Winnipeg-based Paterson Grain is offering deferred delivery contracts, as well as futures only and basis only contracts, target price contracts, floor price contracts and a pool based on futures prices, said Dwayne Couldwell, manager of Paterson's oilseed trading.
"One of the things that first struck me about wheat marketing is it's a lot more complicated than oilseeds," he said.
Oilseeds are just oil and meal. Wheat has many classes, grade and end-uses.
But Couldwell stressed wheat growers will be well served by an open market because there's so much competition between grain companies.
Cargill, whose Canadian arm is also based in Winnipeg, will offer deferred delivery, fixed basis, and target price (deferred and futures) contracts, said Donna Sagin, Cargill's grain marketing specialist.
Cargill's PaceSetter Xtra allows farmers to lock in a floor price but still capture higher prices if they occur.
Its MarketTracker is a stop loss contract. And the PriceProtecter put — protects against crop failure.
Cargill has selected No. 2, 13 per cent CWRS wheat as its reference grade, Sagin said. Farmers will receive premiums or discounts for delivering higher or lower grades.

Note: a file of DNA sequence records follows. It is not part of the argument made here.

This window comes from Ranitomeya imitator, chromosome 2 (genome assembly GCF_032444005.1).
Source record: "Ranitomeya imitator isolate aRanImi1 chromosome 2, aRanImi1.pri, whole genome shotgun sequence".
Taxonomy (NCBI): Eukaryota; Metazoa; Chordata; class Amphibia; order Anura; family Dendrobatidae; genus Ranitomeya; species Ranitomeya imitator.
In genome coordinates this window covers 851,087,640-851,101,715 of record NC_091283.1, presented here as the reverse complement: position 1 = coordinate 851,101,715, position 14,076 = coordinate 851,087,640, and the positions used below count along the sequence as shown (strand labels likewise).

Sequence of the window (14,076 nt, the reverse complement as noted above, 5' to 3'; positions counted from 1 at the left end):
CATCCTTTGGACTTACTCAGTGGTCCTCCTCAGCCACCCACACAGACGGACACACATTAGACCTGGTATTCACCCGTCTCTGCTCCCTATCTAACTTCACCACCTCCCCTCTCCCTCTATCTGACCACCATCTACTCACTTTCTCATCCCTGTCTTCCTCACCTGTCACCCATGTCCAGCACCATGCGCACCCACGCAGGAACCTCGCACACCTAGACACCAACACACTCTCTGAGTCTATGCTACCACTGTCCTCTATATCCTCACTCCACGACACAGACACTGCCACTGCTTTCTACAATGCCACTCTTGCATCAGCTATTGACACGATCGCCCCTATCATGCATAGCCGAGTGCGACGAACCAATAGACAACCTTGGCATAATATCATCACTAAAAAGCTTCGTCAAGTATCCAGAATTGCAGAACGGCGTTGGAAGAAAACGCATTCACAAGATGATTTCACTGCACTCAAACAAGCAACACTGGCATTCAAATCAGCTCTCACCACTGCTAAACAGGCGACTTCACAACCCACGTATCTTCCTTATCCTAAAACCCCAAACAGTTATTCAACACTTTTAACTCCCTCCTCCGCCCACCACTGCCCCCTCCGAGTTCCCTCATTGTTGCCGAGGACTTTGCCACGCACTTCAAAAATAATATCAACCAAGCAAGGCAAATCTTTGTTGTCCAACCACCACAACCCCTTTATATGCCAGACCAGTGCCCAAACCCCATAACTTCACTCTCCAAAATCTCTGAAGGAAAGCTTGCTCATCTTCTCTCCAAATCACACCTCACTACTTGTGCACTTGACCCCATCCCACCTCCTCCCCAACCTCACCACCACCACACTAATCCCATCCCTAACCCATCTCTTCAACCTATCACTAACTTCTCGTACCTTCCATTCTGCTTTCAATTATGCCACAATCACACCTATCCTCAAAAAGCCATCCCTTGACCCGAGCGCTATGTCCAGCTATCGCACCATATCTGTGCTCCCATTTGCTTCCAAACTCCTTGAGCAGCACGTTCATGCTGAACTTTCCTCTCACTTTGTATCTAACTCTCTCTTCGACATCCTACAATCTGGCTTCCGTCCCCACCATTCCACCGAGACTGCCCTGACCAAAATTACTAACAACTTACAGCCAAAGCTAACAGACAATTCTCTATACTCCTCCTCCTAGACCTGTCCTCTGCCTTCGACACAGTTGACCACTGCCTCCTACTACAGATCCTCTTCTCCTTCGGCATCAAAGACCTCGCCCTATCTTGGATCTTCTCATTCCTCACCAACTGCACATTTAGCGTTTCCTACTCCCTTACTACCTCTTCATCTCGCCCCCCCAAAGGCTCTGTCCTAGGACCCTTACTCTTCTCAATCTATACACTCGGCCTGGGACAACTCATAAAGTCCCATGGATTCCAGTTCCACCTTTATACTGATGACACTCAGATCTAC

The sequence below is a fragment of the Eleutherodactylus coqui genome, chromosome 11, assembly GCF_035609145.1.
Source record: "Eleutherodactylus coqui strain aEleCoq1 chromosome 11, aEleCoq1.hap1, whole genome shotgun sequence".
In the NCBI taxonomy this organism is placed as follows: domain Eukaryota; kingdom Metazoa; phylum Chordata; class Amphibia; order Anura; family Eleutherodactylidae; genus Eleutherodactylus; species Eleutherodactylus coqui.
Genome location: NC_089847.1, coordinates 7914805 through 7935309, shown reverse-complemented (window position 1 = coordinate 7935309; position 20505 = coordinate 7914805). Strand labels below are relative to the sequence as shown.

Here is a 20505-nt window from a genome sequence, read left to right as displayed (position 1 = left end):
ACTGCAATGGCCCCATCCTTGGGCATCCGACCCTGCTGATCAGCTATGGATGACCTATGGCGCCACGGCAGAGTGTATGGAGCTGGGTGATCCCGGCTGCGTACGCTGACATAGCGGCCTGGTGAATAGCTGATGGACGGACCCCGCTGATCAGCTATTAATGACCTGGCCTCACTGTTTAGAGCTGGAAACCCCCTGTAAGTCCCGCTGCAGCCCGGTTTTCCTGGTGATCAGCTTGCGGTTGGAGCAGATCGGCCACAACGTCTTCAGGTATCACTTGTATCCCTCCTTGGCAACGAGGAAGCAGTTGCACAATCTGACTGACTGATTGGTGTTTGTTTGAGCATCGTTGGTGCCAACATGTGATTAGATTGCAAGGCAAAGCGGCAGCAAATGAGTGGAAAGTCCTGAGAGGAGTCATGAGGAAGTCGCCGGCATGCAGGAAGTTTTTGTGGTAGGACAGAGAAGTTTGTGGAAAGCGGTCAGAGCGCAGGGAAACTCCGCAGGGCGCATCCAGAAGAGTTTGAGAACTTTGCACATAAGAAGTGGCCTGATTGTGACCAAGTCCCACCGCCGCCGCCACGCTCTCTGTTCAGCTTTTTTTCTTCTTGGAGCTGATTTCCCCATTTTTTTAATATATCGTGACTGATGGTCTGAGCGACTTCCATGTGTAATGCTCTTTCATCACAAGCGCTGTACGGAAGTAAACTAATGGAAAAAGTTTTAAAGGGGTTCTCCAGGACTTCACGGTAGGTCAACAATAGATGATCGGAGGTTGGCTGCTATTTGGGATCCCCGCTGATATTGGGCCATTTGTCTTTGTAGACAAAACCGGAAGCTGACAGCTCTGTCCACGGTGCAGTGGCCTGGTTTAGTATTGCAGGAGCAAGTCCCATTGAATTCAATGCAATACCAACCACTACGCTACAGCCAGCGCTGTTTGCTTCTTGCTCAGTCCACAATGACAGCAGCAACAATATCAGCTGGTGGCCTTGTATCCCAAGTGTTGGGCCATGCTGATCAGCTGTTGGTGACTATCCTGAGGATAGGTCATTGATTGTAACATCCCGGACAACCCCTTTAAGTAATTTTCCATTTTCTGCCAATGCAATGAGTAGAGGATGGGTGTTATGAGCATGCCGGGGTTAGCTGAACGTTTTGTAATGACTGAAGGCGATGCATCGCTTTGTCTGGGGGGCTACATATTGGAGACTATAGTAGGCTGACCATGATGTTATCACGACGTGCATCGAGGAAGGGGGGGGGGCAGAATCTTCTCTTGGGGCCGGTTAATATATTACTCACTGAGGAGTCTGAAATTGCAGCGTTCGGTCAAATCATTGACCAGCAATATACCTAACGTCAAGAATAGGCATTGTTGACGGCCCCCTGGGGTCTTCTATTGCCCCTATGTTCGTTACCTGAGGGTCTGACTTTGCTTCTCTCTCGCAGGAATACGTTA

"It used to be wheat was a more regulated product with the railways, now we're probably looking at more of a bid and tender process with the cars," she said. "How fast we can load cars, get them to Vancouver and get them back and loaded again will definitely play into our freight and elevation costs."
Couldwell predicted grain merchants will want to ship a lot grain to Vancouver for export despite excess capacity elsewhere, including Thunder Bay. Given current ocean freight rates, grain can be exported from Vancouver and go through the Panama Canal to service eastern markets, he said.
Managing wheat stocks will be critical for grain sellers and farmers, Sagin stressed. Merchants need to know the quality and quantity of wheat so they can sell it, she said.
-- Allan Dawson is a reporter with the Manitoba Co-operator at Miami, Man. The full version of this article appeared in the March 15 Co-operator (page 7).